Have you been in the intensive care unit (ICU) recently? If so, you might have noticed some changes. In ICUs around the country, nurses are at the forefront of revolutionizing quality of care by delivering a more personalized patient experience with the help of advanced technology.
Hildy Schell-Chaple, RN, PhD, CCNS, FAAN, is a clinical nurse specialist at the University of California, San Francisco (UCSF) Medical Center in San Francisco, Calif. who co-leads the Project Emerge initiative at her hospital. The UCSF Medical-Surgical ICU is one of the first in the country to implement programs and new technologies to create a “smart” ICU.
Project Emerge is a pilot quality improvement initiative with three main goals: to eliminate preventable harms in the ICU, engage patients and families in their care through collaborative interprofessional efforts and to increase proficiency and personalize patient care through an advanced technological “smart” component.
Project Emerge was created with a team of frontline clinicians (nurses, physicians, physical therapists, respiratory therapists, advance practice nurses and pharmacists) as well as informatics/IT specialists from the UCSF Center for Digital Health Innovation in collaboration with Johns Hopkins University Applied Physics Lab and Armstrong Institute for Patient Safety and Quality. It aims to improve the ICU’s culture of safety and continuous learning. According to Schell-Chaple, the comprehensive unit safety program program “taps into the wisdom of frontline nurses, physicians and all team members and is proactive rather than reactive to serious safety events to prevent harm.” So far, the program has trained more than 200 clinicians/staff and has identified more than 150 defects or conditions that pose potential risks to patient and staff safety.
One of the forward-thinking abilities of Project Emerge includes an app with a portal for patients and a separate portal for clinicians. The patient portal is a place for patients or families to input information about themselves and their preferences during the hospitalization. The goal of this portal is to add a layer of personalization to treatment. Via the information in the app, ICU staff are able to humanize the ICU environment.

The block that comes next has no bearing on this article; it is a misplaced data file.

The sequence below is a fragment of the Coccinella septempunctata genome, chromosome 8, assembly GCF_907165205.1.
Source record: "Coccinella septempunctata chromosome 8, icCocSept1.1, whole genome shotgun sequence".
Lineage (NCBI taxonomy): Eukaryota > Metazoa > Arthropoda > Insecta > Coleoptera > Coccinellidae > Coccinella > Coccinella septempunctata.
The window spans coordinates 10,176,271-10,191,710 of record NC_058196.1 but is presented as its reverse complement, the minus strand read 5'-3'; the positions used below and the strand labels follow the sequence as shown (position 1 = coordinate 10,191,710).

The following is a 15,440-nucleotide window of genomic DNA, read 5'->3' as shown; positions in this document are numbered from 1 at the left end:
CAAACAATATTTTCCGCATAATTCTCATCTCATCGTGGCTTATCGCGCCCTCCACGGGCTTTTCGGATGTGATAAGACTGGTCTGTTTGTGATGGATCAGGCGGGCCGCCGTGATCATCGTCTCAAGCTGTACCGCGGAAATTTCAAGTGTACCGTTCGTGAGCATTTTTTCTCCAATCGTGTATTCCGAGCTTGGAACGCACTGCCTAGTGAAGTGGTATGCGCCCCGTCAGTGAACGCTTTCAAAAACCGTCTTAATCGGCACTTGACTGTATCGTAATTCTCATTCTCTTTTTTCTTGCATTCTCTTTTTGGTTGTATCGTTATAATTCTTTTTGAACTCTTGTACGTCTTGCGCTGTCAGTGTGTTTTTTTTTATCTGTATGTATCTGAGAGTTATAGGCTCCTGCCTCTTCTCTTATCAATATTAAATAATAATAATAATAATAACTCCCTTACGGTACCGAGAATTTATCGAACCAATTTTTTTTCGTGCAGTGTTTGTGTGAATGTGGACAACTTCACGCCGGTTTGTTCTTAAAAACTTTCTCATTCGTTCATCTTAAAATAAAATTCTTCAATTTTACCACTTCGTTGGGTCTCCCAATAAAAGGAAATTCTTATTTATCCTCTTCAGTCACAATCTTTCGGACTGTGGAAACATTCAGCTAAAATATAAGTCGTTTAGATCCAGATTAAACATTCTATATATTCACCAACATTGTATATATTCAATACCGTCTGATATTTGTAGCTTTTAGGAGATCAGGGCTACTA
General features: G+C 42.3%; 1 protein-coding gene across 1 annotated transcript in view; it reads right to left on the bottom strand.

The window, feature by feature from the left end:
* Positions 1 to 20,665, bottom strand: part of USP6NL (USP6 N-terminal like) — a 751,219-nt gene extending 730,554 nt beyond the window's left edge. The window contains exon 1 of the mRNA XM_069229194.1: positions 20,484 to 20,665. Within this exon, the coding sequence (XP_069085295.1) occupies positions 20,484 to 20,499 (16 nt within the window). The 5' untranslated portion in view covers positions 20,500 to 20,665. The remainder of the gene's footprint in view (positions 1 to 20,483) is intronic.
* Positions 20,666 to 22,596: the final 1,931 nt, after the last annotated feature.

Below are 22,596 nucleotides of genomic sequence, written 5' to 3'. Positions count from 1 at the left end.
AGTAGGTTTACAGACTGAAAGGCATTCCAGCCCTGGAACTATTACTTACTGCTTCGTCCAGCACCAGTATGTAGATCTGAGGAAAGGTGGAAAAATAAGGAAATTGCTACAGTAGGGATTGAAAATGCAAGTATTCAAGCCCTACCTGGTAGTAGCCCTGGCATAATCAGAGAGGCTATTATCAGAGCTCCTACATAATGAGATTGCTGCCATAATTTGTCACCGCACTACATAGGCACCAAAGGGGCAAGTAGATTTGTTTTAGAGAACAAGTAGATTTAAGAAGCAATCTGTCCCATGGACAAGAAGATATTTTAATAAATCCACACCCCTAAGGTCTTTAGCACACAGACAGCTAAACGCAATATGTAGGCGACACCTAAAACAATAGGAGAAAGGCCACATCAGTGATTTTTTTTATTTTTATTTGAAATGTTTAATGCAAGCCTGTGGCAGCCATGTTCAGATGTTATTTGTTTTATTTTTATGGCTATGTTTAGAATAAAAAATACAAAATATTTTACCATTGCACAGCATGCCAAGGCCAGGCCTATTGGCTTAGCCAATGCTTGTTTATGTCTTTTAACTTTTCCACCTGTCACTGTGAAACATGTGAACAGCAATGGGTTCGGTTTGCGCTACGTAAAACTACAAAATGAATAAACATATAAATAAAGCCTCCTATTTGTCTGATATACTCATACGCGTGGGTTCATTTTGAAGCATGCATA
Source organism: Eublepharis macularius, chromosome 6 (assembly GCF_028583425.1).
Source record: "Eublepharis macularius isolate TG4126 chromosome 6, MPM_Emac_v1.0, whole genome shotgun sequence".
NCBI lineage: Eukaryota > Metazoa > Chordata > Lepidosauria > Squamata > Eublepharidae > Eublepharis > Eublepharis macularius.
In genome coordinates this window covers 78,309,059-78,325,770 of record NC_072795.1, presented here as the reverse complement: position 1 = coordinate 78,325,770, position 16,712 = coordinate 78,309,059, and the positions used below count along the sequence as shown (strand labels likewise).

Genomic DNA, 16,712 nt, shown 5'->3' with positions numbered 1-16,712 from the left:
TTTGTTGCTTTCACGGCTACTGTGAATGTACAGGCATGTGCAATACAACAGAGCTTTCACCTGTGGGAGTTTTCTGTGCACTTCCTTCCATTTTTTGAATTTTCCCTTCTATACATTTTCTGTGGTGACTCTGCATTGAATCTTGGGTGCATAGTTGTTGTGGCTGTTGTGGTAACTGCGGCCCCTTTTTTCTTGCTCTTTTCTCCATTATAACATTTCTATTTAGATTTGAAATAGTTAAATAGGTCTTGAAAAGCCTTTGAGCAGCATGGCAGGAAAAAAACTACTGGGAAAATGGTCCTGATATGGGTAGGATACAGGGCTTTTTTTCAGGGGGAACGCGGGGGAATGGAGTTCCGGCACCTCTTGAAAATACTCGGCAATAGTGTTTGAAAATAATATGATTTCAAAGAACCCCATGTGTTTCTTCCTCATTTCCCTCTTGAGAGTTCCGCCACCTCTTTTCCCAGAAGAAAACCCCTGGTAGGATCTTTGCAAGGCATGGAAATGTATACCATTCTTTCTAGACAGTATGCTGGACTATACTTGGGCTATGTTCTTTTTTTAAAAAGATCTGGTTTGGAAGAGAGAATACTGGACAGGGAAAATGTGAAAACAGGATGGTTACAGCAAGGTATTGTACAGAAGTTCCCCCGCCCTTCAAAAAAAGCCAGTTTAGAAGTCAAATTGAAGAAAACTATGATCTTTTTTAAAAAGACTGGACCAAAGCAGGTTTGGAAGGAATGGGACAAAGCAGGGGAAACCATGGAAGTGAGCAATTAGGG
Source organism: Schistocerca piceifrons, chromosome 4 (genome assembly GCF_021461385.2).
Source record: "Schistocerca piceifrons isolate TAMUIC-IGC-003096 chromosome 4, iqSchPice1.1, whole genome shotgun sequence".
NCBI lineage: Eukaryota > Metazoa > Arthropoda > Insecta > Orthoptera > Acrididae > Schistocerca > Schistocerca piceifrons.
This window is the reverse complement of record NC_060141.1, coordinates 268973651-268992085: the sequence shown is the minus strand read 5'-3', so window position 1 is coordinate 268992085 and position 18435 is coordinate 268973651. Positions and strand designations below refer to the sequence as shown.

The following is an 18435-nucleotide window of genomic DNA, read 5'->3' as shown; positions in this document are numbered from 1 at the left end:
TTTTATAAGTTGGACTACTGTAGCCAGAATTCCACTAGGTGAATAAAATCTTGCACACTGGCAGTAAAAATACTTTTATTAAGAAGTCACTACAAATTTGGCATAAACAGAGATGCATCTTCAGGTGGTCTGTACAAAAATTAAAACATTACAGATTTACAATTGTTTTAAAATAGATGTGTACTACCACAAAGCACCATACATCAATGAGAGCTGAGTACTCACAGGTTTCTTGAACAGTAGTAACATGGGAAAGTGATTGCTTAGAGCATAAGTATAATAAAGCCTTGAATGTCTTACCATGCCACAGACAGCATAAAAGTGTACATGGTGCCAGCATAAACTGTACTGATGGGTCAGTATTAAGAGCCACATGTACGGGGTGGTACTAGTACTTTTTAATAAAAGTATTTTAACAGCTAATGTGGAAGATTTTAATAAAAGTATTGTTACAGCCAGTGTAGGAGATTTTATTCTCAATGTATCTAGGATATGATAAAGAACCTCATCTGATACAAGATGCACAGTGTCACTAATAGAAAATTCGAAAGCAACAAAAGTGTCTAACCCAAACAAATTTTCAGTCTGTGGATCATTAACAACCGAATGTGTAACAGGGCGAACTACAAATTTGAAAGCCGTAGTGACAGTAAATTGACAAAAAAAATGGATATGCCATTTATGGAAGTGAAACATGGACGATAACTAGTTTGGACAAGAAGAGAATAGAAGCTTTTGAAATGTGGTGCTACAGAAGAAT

“One patient really enjoyed listening to Van Morrison music,” said Schell-Chaple. “His daughter put this information into the portal and voila! Nurses found the Van Morrison station and began streaming it for the patient in his room.”
Another patient’s family member used the portal to share that her uncle did not like sports, and asked the healthcare team to avoid putting the TV on any sports channels in his room.
“That was important during the basketball playoff season in the Bay Area,” said Schell-Chaple.
On the clinician portal, the risk data from a patient’s electronic health record is transformed into an easy-to-visualize “harms wheel” graph.
“The harms wheel graph provides situational awareness of harmful risks and whether prevention interventions (bundles of care) are completed or in need of completion,” said Schell-Chaple. “When the harms section of the app is tapped, either on the computer or a portable device, it expands to show options to prevent risks for the patient.”
A study conducted by Schell-Chaple and her team found a reduction in time for evaluating patient harm with the use of the Emerge app. Also, the app proved to be a valuable training tool for new nurses and clinicians.
In addition to the patient/family portal on the Emerge app, another part of Project Emerge includes the Patient & Family Advisory Council at UCSF, the first ICU-specific, inpatient-focused advisory group. The group helped guide the development of content for family members of ICU patients on the website: Critical Care Innovations Group at UCSF. This website provides information about innovative approaches and interdisciplinary teamwork by hospital personnel. The website also has information for patients and families about the ICU and their care teams, treatments, resources, and procedures.
ICUs are one of the most fast-paced hospital units caring for a diverse population of critically ill patients, which can make the ICU nurse’s role in improving patient care all the more important.
“In an ICU like ours, where there are 140 nurses and 40 critical care physicians, today’s modern nurse is adaptable to change and contributes continuously to improve care and patient outcomes,” said Schell-Chaple. “Nurses are essential on every health care team. The leadership and advocacy skills of many nurses are keys to successful improvements in patient care in the ICU and beyond.”
*All images courtesy of Hildy Schell-Chaple, RN, PhD, CCNS, FAAN.